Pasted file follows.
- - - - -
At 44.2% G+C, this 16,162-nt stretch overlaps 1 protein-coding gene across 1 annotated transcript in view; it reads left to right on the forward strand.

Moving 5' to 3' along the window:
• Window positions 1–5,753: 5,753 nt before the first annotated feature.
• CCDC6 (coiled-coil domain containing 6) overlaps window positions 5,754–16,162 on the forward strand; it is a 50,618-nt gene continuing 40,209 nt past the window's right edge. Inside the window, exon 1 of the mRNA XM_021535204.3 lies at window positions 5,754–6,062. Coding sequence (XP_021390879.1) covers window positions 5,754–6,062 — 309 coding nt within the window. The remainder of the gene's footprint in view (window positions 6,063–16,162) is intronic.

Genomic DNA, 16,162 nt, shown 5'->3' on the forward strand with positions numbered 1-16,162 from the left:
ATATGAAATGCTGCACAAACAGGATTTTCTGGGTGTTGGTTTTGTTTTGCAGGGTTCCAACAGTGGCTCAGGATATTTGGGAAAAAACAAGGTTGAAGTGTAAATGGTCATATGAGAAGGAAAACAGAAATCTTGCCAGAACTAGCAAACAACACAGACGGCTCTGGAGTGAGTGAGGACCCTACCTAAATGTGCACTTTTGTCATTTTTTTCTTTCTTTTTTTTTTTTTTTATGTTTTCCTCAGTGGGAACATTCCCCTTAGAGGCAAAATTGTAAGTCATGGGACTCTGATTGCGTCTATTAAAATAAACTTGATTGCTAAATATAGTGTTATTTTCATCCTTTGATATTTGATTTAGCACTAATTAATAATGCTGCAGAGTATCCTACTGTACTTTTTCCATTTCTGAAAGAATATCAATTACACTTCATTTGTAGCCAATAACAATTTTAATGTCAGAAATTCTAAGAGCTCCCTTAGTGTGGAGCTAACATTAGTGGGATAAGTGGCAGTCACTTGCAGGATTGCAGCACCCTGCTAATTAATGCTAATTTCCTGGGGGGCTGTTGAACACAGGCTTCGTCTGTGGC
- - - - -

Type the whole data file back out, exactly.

At 44.2% G+C, this 16,162-nt stretch overlaps 1 protein-coding gene across 1 annotated transcript in view; it reads left to right on the forward strand.

Moving 5' to 3' along the window:
• Window positions 1–5,753: 5,753 nt before the first annotated feature.
• CCDC6 (coiled-coil domain containing 6) overlaps window positions 5,754–16,162 on the forward strand; it is a 50,618-nt gene continuing 40,209 nt past the window's right edge. Inside the window, exon 1 of the mRNA XM_021535204.3 lies at window positions 5,754–6,062. Coding sequence (XP_021390879.1) covers window positions 5,754–6,062 — 309 coding nt within the window. The remainder of the gene's footprint in view (window positions 6,063–16,162) is intronic.

Genomic DNA, 16,162 nt, shown 5'->3' on the forward strand with positions numbered 1-16,162 from the left:
ATATGAAATGCTGCACAAACAGGATTTTCTGGGTGTTGGTTTTGTTTTGCAGGGTTCCAACAGTGGCTCAGGATATTTGGGAAAAAACAAGGTTGAAGTGTAAATGGTCATATGAGAAGGAAAACAGAAATCTTGCCAGAACTAGCAAACAACACAGACGGCTCTGGAGTGAGTGAGGACCCTACCTAAATGTGCACTTTTGTCATTTTTTTCTTTCTTTTTTTTTTTTTTTATGTTTTCCTCAGTGGGAACATTCCCCTTAGAGGCAAAATTGTAAGTCATGGGACTCTGATTGCGTCTATTAAAATAAACTTGATTGCTAAATATAGTGTTATTTTCATCCTTTGATATTTGATTTAGCACTAATTAATAATGCTGCAGAGTATCCTACTGTACTTTTTCCATTTCTGAAAGAATATCAATTACACTTCATTTGTAGCCAATAACAATTTTAATGTCAGAAATTCTAAGAGCTCCCTTAGTGTGGAGCTAACATTAGTGGGATAAGTGGCAGTCACTTGCAGGATTGCAGCACCCTGCTAATTAATGCTAATTTCCTGGGGGGCTGTTGAACACAGGCTTCGTCTGTGGC